This is an anthill," said Jorge Melendez, alias Jonas, commander of the Farabundo Marti Liberation Front's northeastern forces. The hill on which he sat overlooks an unnaturally silent, deep, small valley, buried among the green mountains of Morazan Province in northeastern El Salvador.

"This is an anthill," Melendez repeated, and from one of a hundred invisible footpaths the first water carrier appeared, perspiring from the effort of balancing a full jug on his head straight uphill for 15 minutes.

Over the last two years, guerrillas of the Farabundo Marti Liberation Front, fighting to overthrow the U.S.-supported Christian Democratic-military government, have increased their hold on portions of northern El Salvador. During a two-week visit to this northern zone, conversations and observations indicated that the guerrillas are following a two-pronged strategy in the expectation that they can force the government to negotiate with them.

First, they are attempting to consolidate their hold on more pockets of territory, like the one visited, with populations that are self-sufficient, stable and loyal. Second, the guerrillas are increasing the frequency and intensity of their military attacks in the weeks preceding elections the government has scheduled for March.

The guerrillas agreed to take reporters on guided trips through this area in an evident effort to gain international credibility and to strengthen their bargaining position in eventual peace negotiations. The rare access to one of what they call their "control zones" began with a three-day walk over steep hills and mountains to the improvised hilltop barracks where Jonas sat, wearing a U.S. Army camouflage jacket in spite of the heat.

The water carrier nodded briefly to Melendez and puffed on to the "barracks," a one-room adobe house where another man immediately started ladling some of the water over dirty plastic cups and gourds used as dishes. A third man cranked cornmeal for tortillas out of a meat grinder, and a woman bent over a stone mortar ground the meal into an even finer paste which a second woman then patted into large flat patties and placed on a grill to bake.

A young girl placed an empty plastic water jug on her head and started downhill to the spring. Several armed guerrillas took turns beating a sack of dried corn with a machete to free the kernels. It was a scene of uninterrupted laboriousness to be repeated at every camp visited.

Six thousand people are estimated to be living in this zone. The day-to-day existence of the acampamentados, the "camped-out ones," as they call themselves, blurs distinctions between civilian and military populations. The peasants talked to in the "control zone" described themselves as guerrillas, but they distinguish between those who do nothing but prepare for and participate in combat--the muchachos (boys) or combatientes (fighters)--and those who devote themselves to support work and production.

There also appear to be two kinds of camps: smaller ones, like the one where Melendez was interviewed, with perhaps 20 troops, strict military discipline and camouflaged anti-air raid defenses, and the larger, more relaxed farms.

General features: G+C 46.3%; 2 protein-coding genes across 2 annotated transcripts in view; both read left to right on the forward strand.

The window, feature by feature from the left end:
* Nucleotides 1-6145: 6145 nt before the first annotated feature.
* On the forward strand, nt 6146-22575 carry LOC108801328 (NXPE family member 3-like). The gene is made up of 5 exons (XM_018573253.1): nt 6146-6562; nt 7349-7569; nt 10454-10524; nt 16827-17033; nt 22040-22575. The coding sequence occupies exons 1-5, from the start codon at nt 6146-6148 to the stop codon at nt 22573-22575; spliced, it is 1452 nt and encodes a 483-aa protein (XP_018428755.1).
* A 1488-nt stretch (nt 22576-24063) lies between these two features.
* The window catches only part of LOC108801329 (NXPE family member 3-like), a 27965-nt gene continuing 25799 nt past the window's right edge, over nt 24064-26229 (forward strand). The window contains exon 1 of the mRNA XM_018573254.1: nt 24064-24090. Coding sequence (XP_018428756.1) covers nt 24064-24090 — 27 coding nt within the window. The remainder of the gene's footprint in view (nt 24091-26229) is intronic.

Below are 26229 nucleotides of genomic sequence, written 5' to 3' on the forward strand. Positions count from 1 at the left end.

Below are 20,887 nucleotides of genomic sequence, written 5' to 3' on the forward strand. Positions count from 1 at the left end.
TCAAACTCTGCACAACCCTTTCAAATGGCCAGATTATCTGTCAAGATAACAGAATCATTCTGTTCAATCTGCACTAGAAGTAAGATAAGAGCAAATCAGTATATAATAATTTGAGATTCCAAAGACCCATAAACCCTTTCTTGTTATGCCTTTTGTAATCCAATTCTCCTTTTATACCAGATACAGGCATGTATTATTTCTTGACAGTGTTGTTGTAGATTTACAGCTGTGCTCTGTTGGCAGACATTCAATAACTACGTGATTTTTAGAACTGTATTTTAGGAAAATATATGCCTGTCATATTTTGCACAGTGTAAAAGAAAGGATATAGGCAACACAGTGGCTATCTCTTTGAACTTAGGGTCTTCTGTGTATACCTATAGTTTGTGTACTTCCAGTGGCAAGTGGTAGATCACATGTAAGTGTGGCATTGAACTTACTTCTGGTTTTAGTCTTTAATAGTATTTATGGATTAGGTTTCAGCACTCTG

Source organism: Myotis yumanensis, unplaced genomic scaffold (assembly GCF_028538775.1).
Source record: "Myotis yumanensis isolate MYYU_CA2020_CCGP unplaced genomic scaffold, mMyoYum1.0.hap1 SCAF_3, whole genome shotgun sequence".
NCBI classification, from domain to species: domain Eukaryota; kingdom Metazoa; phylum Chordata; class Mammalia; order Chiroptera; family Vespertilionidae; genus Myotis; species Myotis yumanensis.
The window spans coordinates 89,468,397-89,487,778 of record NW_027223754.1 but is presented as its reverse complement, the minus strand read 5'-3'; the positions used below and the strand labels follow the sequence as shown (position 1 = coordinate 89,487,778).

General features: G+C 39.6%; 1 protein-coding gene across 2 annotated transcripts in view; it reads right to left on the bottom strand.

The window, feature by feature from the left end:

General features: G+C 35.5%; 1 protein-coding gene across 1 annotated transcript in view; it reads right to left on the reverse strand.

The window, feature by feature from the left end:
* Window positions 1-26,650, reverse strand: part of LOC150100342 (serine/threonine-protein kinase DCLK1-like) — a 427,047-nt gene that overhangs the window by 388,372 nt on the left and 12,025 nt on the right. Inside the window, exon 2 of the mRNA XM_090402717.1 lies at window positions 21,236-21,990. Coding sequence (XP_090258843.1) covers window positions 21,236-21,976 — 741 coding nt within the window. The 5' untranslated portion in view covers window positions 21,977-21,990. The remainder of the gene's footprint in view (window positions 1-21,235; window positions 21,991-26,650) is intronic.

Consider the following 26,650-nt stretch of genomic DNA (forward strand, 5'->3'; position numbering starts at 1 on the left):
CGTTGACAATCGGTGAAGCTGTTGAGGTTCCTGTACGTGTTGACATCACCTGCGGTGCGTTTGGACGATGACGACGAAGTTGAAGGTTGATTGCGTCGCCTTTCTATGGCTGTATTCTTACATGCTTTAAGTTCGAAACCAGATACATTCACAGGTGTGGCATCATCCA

A two-week stay in the "anthill" provided one glimpse of El Salvador's civil war as a home-grown insurrection, at least in this region. The government in San Salvador and the Reagan administration have repeatedly described El Salvador's civil war as a foreign-inspired and directed revolution that is essentially run by Cuba and other Soviet proxies. In Morazan Province, the war is being fought largely by radicalized local peasant guerrillas who maintain a "boarding school" for 80 children, a military "academy" for 20 students, several primitive sugar mills, a radio station that broadcasts throughout Central America two hours daily, an explosives workshop and many farms.

They have little in common with Nicaragua's citified Sandinistas but much that recalls the historical accounts of Mexico's bloody peasant uprising in the early part of this century.

Like the Mexican rebels, the Morazan peasants are intensely religious, largely illiterate and devoted to their own particular region. The family plays a vital role in their tradition, and large numbers of traditional women who will risk their lives to ensure an adequate supply of properly made tortillas for their men do not deem it appropriate to carry weapons.

Without exception, both men and women repeat the same motivation for joining the guerrillas: "To end the repression."

"People started living in camps two years ago," says Nolvo, formerly a well-off peasant now in charge of "militias and mass organizations" for the area. Like most people in the guerrilla-controlled regions, Nolvo uses a nom de guerre rather than his real name.

"The Army had a great repression here in August and October of 1980 and most people fled to refugee camps," he said. "Those of us who stayed behind couldn't live in our homes any more. We were hiding all the time from the government, sleeping in the hills or in our cornfields, and we started banding together for protection. Everything has been collectivized since then."

"Repression" has long been a part of the peasant lexicon in El Salvador, where decades of harsh military rule in support of a landowning oligarchy ostensibly ended after an October 1979 coup by progressive young Army officers. The new rulers offered to share power with civilian political groups, and promised political, social and economic reforms.